Sunday, June 28, 2015

Beans, beans, beans

A frog in the corn is an indicator of adequate irrigation ... I hope ...

I find the broad beans rewarding to grow but a little difficult to process. I was asked what is the difference between broad beans and favas. To me, it's all favas but the little ones are "field beans" and the big ones are "broad beans."

The pods are bendy but fibrous and do not snap like green beans, nor to they zip open by pulling the "string" as one does with peas. I resort to sliding a knife down each one and kind of folding each bean out, one by one. The pods will go right back in the beds, under straw.

It's best done with music and cider, I find. Today we have Glenn Gould playing the Goldberg Variations.

I have a small fan suspended from the ceiling, aimed at the drying rack, and will rake the beans round till they re dried past molding. They should be able too sit in a half gallon mason jar through the winter -- or two or three winters, if need be.

I'll sleep well tonight, and I'm sure I will dream of beans, beans, beans.

Saturday, June 27, 2015

New potatoes are the best

We water with soakers but also freshen things up a bit with a spray nozzle. 

The garden, along with everything else, is trying to dry up. It was 101F here yesterday. Eugene had an official record at 98, so I think we had a record too. And no relief in sight for the next ten days.

It's quite the emergency. I have friends who have moved to motels for the duration, or are camping along streams and sitting in the water.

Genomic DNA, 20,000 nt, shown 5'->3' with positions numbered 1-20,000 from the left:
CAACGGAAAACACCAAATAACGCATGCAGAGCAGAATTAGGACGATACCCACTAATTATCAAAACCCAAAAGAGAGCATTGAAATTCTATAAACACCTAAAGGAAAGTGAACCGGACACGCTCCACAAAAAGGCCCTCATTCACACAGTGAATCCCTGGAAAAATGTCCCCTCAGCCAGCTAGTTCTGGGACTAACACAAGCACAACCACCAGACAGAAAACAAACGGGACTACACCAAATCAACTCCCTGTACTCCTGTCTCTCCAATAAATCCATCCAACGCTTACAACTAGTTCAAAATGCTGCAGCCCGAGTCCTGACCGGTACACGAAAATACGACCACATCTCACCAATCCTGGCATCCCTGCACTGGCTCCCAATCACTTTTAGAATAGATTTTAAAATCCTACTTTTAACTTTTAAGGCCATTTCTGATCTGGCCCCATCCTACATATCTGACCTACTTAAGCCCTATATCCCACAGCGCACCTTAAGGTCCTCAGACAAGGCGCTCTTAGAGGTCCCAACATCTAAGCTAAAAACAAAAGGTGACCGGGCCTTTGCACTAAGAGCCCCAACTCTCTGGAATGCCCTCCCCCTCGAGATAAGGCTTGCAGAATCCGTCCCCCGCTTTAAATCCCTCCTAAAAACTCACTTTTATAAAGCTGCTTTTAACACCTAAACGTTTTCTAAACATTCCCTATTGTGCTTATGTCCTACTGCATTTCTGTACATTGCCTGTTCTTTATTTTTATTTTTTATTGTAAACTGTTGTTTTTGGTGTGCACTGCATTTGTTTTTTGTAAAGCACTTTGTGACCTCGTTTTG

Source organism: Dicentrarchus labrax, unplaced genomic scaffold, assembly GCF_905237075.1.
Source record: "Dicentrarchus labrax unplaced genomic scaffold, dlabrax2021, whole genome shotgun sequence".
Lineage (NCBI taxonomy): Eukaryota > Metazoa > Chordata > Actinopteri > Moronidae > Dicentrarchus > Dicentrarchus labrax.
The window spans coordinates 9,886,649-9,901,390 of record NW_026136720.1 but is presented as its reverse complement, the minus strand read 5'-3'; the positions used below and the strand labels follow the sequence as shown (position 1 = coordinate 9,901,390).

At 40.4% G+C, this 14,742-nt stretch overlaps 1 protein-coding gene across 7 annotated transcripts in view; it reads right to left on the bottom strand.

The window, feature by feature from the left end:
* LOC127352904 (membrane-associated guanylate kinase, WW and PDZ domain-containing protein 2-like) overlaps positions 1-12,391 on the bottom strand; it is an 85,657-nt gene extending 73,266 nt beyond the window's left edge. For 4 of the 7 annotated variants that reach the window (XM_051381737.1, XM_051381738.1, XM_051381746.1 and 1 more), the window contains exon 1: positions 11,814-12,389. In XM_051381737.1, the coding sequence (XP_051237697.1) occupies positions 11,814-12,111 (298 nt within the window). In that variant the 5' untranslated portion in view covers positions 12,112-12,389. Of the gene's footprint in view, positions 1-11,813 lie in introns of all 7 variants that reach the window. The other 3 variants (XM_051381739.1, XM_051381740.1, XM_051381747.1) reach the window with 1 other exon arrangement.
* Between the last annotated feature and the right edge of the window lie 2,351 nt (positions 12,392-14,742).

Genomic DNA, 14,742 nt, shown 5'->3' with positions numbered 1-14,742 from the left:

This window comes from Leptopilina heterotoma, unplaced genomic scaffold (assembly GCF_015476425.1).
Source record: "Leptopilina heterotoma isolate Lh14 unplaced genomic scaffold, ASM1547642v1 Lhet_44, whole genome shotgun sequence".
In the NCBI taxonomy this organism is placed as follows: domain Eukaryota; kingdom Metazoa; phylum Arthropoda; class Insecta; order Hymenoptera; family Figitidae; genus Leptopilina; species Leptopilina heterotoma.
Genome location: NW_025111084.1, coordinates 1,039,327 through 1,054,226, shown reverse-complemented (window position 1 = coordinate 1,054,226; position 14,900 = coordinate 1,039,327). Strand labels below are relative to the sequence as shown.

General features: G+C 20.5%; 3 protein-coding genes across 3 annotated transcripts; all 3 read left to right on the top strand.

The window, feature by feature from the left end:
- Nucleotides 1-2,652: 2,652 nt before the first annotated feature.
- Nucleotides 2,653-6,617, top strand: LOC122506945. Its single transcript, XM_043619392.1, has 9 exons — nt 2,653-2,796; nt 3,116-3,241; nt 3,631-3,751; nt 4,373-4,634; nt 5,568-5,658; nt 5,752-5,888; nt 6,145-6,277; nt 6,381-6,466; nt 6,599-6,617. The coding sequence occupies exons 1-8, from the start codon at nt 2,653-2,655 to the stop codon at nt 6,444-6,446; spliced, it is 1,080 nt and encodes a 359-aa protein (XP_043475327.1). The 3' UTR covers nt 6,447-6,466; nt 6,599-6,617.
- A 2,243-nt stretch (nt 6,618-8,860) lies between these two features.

Things are maturing much faster than it says on the packets. Peas quite suddenly decided they were done, and I hauled the brush to the poultry for their inspection. They always eat about half the foliage before they're jaded, so it's worth the effort.

Broadbeans are also done, quite suddenly as well. I have gathered all I can use as fresh or frozen and will pick the rest for dehydration (they make good "roasted nuts" in winter) and as seed for next year. The last half row will be seed, and they should dry in the pods, so it's separate pickings.

As the day advances, I put a wet cloth in the back of my coolie hat and also hose myself down from time to time. These garden shifts are short -- half hour on, half hour off. I chop and drop the stalks and will return the empty pods to the mulch as well, then add new straw.

Broadbeans are not well known here but we find them to be our most reliable crop. They are quite good for most people -- a few react to them or at least to the foliage; I don't. I usually steam them alone or with rice and serve with a little butter or salt.

Around here we can plant them any time from November to March. They come up when they are ready to do so, which is quite early, and you can as a rule plan on having them out of the garden by July. Leave the roots in the ground if you can, instead of taking them away. By next year, the bed they were in will have slightly elevated nitrogen available to some other crop, not to mention improved tilth.

Next, I had better lift the potatoes. They show signs of maturity as well, and anyway the gophers have moved in. I will just have to tell myself that new potatoes are the best ...

Monday, June 22, 2015

Trying to protect the house

Trying to protect the house from heat,
Riding ladders, she paints a white roof,
Yes, and during heat waves, hangs tarps.
It is her ambition to refrain from power,
Not to use the loud machine that sits
Gurgling in every moneyed window.

This is privilege thinking, of course.
Out across the world, they that live

Pounding cassava or rice in stone bowls
Rarely think of heat but that it's there,
Older than plants, animals, themselves:
The other side of cold, a condition imposed